Emotional Resilience: 5 Ways to Wellbeing – Take Notice
Throughout this month we are going to focus on emotional resilience using the Five Ways to Wellbeing. This week it is all about ‘Take Notice’.
‘Take Notice’ is about paying attention (on purpose) to what is going on around you and how you feel, in the present moment.
It is sometimes hard to see how just ‘Taking Notice’ can help us feel happier and healthier. However, taking time to focus on the here and now within this busy, confusing and sometimes scary world we live in can help us:
- Enjoy life and appreciate what we have
- Understand ourselves better
- Stay calm
- Think about how to approach challenges
‘Take Notice’ is connected to mindfulness – a popular meditation practice that encourages people to notice and accept their current thoughts and feelings, whilst staying in the present moment (which means trying not to focus on the past or future). This one-minute video from Smiling Mind helps explain mindfulness.
Here are some mindful activities to try:
Ways to Take Notice:
In our busy daily lives, we rarely take time to stop, pay attention to what is going on right now, and appreciate the world around us. It may be difficult to know how to start taking notice, so here are three simple examples for you to try:
A good place to start is with our five senses: smell, sight, hearing, touch and taste.
Take a seat somewhere comfortable. Then, spend a few minutes noticing:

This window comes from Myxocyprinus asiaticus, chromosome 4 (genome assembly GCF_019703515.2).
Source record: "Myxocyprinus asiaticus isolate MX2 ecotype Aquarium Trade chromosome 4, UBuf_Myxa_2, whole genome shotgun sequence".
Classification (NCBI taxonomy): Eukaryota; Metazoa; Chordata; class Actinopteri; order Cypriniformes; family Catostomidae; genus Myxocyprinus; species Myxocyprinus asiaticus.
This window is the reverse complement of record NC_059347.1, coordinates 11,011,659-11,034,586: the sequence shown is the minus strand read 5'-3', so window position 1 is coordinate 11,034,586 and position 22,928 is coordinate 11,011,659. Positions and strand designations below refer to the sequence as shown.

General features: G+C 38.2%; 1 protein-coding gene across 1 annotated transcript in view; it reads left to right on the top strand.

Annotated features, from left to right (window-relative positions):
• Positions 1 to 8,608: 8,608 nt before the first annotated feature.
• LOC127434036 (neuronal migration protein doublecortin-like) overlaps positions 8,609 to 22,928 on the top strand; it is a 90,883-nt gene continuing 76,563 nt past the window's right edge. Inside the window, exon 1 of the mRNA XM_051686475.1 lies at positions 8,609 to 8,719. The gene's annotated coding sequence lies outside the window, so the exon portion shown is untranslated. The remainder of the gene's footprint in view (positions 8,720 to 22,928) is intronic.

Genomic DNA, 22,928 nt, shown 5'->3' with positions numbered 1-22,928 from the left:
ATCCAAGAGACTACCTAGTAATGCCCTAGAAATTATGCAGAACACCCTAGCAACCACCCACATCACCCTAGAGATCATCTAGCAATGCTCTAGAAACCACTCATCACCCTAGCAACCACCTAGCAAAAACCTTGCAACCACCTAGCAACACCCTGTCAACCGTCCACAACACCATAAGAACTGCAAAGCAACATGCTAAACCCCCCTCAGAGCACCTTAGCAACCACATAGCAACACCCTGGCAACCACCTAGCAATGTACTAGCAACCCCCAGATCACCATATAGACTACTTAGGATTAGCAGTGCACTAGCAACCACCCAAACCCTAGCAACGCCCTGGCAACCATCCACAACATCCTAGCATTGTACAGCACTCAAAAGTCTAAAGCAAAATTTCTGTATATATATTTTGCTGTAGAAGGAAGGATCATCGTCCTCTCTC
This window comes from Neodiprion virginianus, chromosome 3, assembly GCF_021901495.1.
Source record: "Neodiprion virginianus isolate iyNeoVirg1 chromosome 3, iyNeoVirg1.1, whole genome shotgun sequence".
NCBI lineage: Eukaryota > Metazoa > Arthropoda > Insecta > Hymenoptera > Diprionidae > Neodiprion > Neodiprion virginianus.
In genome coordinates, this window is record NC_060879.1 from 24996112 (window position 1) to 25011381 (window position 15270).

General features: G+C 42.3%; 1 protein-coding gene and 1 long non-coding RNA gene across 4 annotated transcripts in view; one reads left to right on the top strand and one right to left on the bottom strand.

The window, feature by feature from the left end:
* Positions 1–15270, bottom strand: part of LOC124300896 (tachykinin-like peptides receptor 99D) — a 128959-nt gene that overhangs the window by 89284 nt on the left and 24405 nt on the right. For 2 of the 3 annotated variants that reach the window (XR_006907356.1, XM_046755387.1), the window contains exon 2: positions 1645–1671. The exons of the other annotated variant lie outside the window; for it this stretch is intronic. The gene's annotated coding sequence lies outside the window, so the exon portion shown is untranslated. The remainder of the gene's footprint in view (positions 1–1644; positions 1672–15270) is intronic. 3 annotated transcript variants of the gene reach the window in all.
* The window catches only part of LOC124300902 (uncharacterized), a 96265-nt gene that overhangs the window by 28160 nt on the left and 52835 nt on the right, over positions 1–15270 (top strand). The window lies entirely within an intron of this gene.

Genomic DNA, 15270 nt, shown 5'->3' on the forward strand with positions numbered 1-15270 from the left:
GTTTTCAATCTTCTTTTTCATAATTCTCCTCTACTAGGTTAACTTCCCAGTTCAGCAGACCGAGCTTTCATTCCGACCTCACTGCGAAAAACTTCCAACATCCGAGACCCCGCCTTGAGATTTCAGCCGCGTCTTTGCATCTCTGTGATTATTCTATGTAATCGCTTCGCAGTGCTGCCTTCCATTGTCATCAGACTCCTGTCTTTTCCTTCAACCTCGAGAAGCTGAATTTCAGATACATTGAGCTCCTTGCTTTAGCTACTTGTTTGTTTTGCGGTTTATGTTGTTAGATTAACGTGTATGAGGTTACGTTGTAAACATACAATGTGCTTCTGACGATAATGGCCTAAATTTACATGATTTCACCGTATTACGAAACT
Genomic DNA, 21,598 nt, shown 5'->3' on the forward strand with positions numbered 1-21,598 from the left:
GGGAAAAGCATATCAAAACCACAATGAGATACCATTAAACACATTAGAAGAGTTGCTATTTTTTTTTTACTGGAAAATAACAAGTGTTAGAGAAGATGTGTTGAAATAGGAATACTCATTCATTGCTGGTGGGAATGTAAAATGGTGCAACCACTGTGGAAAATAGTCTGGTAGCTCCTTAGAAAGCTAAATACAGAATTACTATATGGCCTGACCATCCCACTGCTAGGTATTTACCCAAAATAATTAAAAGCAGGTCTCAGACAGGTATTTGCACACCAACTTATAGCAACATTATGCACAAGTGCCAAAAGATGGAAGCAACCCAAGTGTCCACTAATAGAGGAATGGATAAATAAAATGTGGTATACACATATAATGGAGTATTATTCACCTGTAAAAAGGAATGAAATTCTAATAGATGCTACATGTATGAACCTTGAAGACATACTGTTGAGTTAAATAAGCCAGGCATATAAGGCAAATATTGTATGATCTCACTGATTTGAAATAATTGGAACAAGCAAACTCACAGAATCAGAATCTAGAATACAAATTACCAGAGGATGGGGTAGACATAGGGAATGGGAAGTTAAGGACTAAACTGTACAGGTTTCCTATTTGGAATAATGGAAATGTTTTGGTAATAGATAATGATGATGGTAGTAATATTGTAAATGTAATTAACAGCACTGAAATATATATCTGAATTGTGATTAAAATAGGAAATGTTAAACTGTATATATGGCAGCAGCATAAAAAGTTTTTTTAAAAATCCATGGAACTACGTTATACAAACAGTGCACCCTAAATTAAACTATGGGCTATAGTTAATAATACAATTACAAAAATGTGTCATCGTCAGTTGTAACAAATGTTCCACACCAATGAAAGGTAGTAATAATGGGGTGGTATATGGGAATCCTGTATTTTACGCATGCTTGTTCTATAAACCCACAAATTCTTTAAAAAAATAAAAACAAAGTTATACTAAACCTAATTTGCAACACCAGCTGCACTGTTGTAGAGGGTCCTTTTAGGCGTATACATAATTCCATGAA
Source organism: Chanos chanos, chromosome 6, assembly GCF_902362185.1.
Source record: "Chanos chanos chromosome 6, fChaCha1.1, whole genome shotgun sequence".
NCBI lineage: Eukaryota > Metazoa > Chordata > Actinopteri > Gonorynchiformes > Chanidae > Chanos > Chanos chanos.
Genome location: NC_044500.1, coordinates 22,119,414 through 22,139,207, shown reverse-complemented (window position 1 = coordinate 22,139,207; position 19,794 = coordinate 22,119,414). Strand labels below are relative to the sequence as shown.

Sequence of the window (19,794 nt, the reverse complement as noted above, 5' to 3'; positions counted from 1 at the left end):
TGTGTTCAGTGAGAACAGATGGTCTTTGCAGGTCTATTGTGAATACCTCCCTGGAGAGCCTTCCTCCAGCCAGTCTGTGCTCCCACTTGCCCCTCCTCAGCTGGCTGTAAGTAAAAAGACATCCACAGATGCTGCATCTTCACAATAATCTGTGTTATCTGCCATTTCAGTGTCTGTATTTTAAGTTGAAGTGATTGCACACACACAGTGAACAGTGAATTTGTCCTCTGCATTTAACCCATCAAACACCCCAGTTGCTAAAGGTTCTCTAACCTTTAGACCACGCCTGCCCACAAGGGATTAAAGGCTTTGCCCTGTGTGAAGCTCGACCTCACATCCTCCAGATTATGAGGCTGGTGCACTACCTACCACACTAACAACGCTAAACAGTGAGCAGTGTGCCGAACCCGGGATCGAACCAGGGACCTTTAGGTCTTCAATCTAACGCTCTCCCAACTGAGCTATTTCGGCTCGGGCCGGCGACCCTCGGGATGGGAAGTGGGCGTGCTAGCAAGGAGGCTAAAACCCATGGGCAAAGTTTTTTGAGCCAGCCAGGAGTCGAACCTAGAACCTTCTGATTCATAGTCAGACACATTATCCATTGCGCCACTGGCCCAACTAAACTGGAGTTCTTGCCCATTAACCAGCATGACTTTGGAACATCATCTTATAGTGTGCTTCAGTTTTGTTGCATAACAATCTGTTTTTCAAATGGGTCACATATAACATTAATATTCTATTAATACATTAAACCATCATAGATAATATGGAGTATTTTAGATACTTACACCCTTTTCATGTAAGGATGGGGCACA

- Five things you can see
- Four things you can touch
- Three things you can hear
- Two things you can smell
- One thing you can taste
This exercise is great for calming your mind if you are feeling distracted. You could also try this simple three minute mindfulness grounding meditation, which guides you through using your senses.
We often have music on in the background, like the radio or a playlist, but do not really notice it. Giving your full attention to music you really enjoy, is a nice way to take notice.
Why not put on some music that usually makes you feel happy? Spend some time listening to it without doing any other activity. Notice what happens in your body as you listen – are you smiling? Does your body feel relaxed? Or does it feel like moving to the music? (If it does, go for it!)
After listening for a while, consider these questions:
- Did it feel different to just focus on the music and nothing else?
- Did the music bring back any memories?
- How do you feel now, afterwards?
Do Something Different
People tend to like routine and things that are familiar. However, shaking things up and doing something differently than how we normally would, encourages us to take notice and appreciate our surroundings.
What small, five-minute change could you make to today? Here are some suggestions if you are stuck for ideas:
- De-clutter your desk or bedroom floor
- Have something different for breakfast
- Listen to a piece of music you would not normally pick
- Look out your window and find three things you have never noticed before